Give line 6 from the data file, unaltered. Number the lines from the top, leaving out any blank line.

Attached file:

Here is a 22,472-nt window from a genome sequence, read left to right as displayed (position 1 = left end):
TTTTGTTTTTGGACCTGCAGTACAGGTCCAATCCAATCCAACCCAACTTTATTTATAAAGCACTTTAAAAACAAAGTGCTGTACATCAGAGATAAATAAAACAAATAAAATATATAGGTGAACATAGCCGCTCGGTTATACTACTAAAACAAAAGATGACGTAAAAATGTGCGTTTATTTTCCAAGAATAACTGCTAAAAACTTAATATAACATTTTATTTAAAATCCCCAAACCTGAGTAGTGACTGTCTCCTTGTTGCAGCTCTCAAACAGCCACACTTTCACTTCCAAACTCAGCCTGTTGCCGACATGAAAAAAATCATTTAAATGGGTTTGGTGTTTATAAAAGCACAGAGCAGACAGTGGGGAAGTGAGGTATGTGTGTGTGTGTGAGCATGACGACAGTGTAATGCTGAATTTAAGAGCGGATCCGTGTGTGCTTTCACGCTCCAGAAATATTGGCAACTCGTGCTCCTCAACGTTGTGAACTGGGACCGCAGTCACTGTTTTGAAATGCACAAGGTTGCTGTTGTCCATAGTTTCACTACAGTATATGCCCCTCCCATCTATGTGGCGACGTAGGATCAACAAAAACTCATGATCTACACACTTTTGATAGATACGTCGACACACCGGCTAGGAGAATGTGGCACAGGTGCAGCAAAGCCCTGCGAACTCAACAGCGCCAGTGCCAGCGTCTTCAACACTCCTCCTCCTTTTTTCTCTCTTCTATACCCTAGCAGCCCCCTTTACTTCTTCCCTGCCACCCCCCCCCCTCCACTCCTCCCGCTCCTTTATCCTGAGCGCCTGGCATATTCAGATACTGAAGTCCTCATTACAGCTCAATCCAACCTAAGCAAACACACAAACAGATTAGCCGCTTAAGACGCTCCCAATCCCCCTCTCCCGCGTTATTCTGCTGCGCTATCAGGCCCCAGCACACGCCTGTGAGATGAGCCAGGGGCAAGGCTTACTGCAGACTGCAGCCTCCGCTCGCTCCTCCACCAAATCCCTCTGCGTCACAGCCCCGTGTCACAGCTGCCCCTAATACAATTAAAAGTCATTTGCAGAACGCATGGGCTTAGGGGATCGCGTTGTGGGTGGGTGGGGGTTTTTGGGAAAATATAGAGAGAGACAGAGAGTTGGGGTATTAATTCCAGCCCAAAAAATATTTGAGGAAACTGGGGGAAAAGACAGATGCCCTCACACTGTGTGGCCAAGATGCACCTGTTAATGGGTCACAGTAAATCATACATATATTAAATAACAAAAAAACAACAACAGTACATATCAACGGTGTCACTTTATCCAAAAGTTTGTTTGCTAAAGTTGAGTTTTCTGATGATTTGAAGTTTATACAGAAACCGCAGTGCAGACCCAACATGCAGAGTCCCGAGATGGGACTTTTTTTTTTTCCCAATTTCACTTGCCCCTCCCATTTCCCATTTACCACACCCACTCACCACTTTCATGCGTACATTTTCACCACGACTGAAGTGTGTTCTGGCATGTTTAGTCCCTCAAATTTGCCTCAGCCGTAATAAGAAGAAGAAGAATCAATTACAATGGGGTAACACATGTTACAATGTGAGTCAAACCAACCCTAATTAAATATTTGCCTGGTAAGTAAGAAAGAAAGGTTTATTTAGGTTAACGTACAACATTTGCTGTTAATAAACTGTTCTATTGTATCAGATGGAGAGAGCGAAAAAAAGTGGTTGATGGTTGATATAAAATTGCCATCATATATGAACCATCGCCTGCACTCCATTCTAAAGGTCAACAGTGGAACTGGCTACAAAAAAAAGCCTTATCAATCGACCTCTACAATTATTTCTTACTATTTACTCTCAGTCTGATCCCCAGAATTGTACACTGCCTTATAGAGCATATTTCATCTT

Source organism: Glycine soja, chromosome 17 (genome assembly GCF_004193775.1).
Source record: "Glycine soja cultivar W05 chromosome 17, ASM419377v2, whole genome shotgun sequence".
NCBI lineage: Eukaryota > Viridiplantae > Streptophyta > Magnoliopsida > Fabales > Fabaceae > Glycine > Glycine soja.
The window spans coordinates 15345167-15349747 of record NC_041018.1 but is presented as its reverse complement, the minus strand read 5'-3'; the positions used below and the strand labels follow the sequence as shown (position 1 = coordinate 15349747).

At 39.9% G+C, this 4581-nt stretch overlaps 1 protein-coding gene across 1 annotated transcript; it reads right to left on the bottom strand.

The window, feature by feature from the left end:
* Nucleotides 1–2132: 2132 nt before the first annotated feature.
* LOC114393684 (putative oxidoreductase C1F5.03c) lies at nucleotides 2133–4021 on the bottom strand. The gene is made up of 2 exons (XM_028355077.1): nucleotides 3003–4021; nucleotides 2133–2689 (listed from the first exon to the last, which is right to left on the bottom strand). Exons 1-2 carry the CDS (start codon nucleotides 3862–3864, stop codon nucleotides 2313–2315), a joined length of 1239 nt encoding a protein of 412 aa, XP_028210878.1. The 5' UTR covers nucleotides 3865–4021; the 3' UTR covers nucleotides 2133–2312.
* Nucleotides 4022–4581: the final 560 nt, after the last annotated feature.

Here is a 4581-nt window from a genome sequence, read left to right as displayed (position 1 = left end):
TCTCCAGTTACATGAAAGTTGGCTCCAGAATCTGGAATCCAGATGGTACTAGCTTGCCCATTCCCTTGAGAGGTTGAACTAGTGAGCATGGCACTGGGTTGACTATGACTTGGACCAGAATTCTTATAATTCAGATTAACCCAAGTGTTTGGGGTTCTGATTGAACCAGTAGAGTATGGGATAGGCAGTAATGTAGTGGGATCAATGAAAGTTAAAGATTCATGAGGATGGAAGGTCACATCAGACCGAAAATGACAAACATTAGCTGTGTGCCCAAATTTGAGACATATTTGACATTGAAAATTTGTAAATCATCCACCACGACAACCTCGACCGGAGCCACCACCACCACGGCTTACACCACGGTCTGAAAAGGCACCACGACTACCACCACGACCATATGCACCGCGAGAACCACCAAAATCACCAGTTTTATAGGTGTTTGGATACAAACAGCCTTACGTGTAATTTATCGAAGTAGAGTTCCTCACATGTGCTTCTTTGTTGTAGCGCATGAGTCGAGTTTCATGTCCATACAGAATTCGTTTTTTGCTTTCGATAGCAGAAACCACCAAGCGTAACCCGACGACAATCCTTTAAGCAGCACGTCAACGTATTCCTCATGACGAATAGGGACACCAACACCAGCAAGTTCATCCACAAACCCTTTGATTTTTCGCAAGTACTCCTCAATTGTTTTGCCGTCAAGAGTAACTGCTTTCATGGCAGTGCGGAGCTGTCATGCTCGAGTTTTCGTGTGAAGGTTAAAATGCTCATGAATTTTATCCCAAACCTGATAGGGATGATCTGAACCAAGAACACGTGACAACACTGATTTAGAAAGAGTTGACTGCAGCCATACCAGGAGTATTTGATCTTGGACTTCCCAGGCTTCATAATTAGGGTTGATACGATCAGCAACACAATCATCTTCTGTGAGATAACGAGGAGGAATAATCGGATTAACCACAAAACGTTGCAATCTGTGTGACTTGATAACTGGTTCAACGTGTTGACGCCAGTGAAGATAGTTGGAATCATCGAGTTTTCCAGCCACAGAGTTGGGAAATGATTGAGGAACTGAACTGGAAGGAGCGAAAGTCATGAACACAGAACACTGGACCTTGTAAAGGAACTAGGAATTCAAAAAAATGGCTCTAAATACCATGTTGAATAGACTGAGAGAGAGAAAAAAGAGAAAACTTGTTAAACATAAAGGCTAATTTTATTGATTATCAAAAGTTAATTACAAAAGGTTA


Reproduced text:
The window spans coordinates 15345167-15349747 of record NC_041018.1 but is presented as its reverse complement, the minus strand read 5'-3'; the positions used below and the strand labels follow the sequence as shown (position 1 = coordinate 15349747).